United States District Court, W.D. Louisiana, Monroe Division
CLAIM CONSTRUCTION MEMORANDUM ORDER
H.L. Perez-Montes, United States Magistrate Judge.
the Court is the issue of claim construction. The parties
have fully briefed the issue. (Docs. 79, 83, 84). The parties
agreed, and the Court determined, a claim construction
hearing was not required. (Doc. 96).
filed a Complaint, as amended, against Lindsey Laurain
(“Laurain”) and EZPZ for damages and injunctive
relief for false advertising, false representation, unfair
competition under the Lantham Act, 15 U.S.C. §§
1051, et seq., and the Louisiana Unfair Trade
Practices and Consumer Protection Law, La. Rev. Stat.
51:1401, et seq. (Doc. 21). LNC also seeks a
declaratory judgment under 28 U.S.C. §§ 2201 and
2202 that LNC violates no valid claim of
design patent, utility patent, or any other intellectual
property right of EZPZ. (Doc. 21). The alleged intellectual
property rights at issue are:
(1) On July 17, 2014, Laurain filed United States Patent
Application No. 14/333, 682 (“the ‘682 Utility
Application”) for Surface Contact Self-Sealing
Integrated Tablewear and Dining Mat. (Doc. 21, Doc. 27).
(2) On December 3, 2014, Laurain filed a design patent
application for Dining Mat with Integrated
Tablewear, and on December 15, 2015, the United States
Patent and Trademark Office (“USPTO”) issued
United States Patent No. D745, 327 (“the ‘327
Design Patent”). (Doc. 21, Doc. 27).
(3) On March 17, 2016, the application for the ‘682
Utility Application published as United States Published
Patent Application No. 2016/0073805, Surface Contact
Self-Sealing Integrated Tablewear and Dining Mat
(“the ‘805 Publication”). (Doc. 27).
(4) On October 11, 2016, the USPTO issued United States
Patent No. 9, 462, 903, Surface Contact Self-Sealing
Integrated Tablewear and Dining Mat (“the
‘903 Utility Patent”). (Doc. 21, Doc. 27).
seeks an injunction and damages for EZPZ's alleged acts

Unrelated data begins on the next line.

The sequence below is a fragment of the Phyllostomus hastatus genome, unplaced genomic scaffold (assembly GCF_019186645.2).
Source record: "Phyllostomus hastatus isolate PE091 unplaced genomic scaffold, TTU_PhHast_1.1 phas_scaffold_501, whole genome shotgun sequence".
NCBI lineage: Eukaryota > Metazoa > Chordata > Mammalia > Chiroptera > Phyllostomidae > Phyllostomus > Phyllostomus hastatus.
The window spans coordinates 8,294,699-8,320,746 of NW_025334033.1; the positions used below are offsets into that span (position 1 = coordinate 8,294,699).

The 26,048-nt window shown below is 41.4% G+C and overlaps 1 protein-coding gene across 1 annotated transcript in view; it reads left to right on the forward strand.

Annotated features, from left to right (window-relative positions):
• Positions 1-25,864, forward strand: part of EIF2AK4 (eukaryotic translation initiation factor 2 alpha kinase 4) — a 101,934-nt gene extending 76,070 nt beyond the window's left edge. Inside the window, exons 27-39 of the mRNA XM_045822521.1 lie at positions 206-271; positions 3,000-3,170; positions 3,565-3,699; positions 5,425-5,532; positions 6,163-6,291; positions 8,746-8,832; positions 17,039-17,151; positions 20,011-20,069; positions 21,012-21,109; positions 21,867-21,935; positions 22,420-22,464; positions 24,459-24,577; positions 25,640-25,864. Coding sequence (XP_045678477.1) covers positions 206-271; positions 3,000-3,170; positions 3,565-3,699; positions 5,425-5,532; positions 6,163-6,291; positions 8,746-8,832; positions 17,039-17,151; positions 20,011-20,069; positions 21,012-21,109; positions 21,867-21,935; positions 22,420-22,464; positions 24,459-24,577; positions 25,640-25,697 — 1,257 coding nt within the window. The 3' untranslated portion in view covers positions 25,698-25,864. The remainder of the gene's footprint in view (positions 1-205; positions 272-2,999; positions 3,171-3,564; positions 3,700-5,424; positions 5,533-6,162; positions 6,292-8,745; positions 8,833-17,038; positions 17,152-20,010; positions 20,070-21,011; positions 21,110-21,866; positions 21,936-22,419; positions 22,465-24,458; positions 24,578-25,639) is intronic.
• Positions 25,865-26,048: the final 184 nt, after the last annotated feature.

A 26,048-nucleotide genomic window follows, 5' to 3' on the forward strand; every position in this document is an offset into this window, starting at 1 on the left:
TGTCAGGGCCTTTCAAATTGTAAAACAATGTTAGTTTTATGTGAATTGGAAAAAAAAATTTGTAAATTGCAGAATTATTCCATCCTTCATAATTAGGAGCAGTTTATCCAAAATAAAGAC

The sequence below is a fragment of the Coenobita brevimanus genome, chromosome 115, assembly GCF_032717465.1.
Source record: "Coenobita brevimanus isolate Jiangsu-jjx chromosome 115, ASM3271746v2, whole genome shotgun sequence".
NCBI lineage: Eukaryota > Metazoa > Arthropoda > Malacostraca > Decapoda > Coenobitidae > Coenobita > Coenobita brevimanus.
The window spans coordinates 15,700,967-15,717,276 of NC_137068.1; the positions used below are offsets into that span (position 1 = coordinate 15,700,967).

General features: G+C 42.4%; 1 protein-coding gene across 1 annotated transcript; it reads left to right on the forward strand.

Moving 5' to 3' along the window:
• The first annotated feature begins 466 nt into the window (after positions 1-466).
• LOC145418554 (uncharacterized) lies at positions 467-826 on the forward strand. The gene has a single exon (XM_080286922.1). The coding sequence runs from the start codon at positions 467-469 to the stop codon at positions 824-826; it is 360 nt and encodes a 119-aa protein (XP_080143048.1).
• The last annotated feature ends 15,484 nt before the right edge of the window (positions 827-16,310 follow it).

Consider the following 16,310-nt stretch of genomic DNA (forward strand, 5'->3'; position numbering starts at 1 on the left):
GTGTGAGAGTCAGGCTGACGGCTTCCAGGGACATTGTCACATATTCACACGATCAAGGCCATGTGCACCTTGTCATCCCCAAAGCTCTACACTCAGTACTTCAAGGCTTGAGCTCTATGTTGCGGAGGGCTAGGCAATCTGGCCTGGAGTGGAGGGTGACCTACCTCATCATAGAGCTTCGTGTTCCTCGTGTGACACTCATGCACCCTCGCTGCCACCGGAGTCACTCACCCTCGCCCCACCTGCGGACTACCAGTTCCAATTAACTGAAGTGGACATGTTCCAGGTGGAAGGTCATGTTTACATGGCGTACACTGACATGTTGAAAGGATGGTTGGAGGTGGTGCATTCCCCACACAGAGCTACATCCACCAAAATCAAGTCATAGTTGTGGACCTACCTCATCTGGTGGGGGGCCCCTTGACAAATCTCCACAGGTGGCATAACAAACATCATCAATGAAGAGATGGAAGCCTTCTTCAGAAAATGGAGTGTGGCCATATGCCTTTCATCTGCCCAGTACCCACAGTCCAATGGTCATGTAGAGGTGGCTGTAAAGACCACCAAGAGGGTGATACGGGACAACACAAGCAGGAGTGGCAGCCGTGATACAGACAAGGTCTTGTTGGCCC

of false advertising, false representation, and unfair
competition allegedly based on false claims of infringement.
(Doc. 21). LNC alleges the product giving rise to this action
is a feeding mat, which is an integrated self-sealing
silicone place mat with a built-in bowl or plate that
attaches to the table using suction. (Doc. 21). LNC alleges
EZPZ has no valid existing intellectual property right that
covers any aspect of LNC's feeding mats. (Doc. 21). LNC
alleges EZPZ sells competing feeding mats. (Doc. 21).
filed an Answer to Complaint, Answer to Amended Complaint,
and Counterclaim against LNC alleging that LNC infringed the
‘903 Utility Patent and the ‘327 Design Patent,
violated 15 U.S.C. § 1114 and 15 U.S.C. § 1125(a),
and unfairly competed with EZPZ in violation of state and
common law. (Doc. 27). EZPZ seeks monetary damages and a
permanent injunction against LNC. (Doc. 27).
answered EZPZ's Counterclaim asserting various
affirmative defenses. (Doc. 33). EZPZ amended its
Counterclaim asserting claims against third party
Counter-Defendants Admar International, Inc.
(“Admar”) and Nouri E. Hakim
(“Hakim”). (Doc. 40). Defendants Admar, Hakim,
and LNC answered asserting various affirmative defenses.
(Doc. 45). The parties now seek claim construction as to the
disputed terms in the ‘903 patent. (Docs. 79, 83, 84).
Law and Analysis
patent describes “the exact scope of an invention and
its manufacture to ‘secure to [the patentee] all to
which he is entitled, [and] to apprise the public of what is
still open to them.'” Markman v. Westview,
Inc., 517 U.S. 370, 373 (1996) (citation omitted). The
patent application contains a specification describing the
invention “in such full, clear, concise, and exact
terms as to enable any person skilled in the art . . . to
make and use the same.” 35 U.S.C. § 112. The
specification concludes with “one or more claims
particularly pointing out and distinctly claiming the subject
matter which the inventor . . . regards as the
invention.” Id. Claims may be written in
independent or dependent form. Id. Dependent claims
shall be construed to incorporate by reference all the
limitations of the claim to which it refers. Id.
“[I]t is only fair (and statutorily required) that
competitors be able to ascertain to a reasonable degree the
scope of the patentee's right to exclude.”
Markman v. Westview Instruments, Inc., 52 F.3d 967,